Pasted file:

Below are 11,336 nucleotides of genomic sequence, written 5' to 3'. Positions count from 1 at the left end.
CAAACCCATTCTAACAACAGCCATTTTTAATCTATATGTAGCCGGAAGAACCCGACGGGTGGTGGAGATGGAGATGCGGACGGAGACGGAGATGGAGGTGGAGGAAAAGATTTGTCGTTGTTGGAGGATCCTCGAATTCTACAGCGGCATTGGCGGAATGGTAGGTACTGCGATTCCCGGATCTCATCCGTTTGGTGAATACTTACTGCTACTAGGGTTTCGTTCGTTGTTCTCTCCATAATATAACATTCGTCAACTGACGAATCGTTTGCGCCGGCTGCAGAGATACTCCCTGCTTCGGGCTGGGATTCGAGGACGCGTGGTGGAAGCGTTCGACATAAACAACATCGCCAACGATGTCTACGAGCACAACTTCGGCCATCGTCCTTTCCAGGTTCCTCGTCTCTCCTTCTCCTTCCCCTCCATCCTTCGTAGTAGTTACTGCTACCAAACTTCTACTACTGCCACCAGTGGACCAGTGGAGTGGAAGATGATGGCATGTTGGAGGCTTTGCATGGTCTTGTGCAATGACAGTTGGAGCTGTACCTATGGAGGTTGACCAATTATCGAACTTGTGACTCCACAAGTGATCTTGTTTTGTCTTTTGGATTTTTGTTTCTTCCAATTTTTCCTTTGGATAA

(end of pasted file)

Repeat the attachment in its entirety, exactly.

Below are 11,336 nucleotides of genomic sequence, written 5' to 3'. Positions count from 1 at the left end.
CAAACCCATTCTAACAACAGCCATTTTTAATCTATATGTAGCCGGAAGAACCCGACGGGTGGTGGAGATGGAGATGCGGACGGAGACGGAGATGGAGGTGGAGGAAAAGATTTGTCGTTGTTGGAGGATCCTCGAATTCTACAGCGGCATTGGCGGAATGGTAGGTACTGCGATTCCCGGATCTCATCCGTTTGGTGAATACTTACTGCTACTAGGGTTTCGTTCGTTGTTCTCTCCATAATATAACATTCGTCAACTGACGAATCGTTTGCGCCGGCTGCAGAGATACTCCCTGCTTCGGGCTGGGATTCGAGGACGCGTGGTGGAAGCGTTCGACATAAACAACATCGCCAACGATGTCTACGAGCACAACTTCGGCCATCGTCCTTTCCAGGTTCCTCGTCTCTCCTTCTCCTTCCCCTCCATCCTTCGTAGTAGTTACTGCTACCAAACTTCTACTACTGCCACCAGTGGACCAGTGGAGTGGAAGATGATGGCATGTTGGAGGCTTTGCATGGTCTTGTGCAATGACAGTTGGAGCTGTACCTATGGAGGTTGACCAATTATCGAACTTGTGACTCCACAAGTGATCTTGTTTTGTCTTTTGGATTTTTGTTTCTTCCAATTTTTCCTTTGGATAA